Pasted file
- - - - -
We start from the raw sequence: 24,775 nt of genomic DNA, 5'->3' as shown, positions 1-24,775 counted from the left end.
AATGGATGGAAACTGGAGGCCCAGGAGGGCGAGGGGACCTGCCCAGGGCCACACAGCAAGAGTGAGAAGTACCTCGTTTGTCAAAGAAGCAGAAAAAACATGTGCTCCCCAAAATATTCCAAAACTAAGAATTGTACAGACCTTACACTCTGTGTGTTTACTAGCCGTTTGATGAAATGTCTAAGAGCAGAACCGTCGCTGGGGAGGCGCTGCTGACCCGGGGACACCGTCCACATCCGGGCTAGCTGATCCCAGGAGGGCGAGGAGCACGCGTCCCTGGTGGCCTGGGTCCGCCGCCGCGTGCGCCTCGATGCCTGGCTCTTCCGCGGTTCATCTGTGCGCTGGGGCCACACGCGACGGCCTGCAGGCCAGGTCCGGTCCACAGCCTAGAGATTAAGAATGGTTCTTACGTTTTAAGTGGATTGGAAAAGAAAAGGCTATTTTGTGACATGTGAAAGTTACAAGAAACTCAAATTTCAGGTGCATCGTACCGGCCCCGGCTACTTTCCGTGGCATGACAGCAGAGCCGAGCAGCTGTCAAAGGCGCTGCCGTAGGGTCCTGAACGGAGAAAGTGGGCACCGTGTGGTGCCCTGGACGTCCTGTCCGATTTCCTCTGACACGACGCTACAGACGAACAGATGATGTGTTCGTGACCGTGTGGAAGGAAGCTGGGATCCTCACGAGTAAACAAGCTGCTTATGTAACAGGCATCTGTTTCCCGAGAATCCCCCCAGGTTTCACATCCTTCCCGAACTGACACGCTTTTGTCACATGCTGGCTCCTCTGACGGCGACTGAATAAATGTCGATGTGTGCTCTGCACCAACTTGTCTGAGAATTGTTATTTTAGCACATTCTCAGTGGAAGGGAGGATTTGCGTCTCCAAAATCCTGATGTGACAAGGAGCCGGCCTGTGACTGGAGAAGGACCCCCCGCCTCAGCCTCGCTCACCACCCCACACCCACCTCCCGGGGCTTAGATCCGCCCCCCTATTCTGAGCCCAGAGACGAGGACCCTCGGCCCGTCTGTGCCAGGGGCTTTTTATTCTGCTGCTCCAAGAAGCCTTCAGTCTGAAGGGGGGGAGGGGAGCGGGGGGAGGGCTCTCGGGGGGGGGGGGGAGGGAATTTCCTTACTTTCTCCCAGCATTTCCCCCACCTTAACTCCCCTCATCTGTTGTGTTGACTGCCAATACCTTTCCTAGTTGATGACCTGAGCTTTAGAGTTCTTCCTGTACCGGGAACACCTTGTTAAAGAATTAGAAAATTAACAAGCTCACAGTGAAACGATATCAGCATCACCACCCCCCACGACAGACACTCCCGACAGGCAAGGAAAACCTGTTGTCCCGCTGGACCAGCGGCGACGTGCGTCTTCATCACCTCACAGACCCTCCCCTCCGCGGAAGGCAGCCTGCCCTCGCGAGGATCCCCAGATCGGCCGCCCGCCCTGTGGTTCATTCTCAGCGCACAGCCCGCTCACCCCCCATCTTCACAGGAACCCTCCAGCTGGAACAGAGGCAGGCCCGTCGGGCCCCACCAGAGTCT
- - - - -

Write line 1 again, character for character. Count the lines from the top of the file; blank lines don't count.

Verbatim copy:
We start from the raw sequence: 24,775 nt of genomic DNA, 5'->3' as shown, positions 1-24,775 counted from the left end.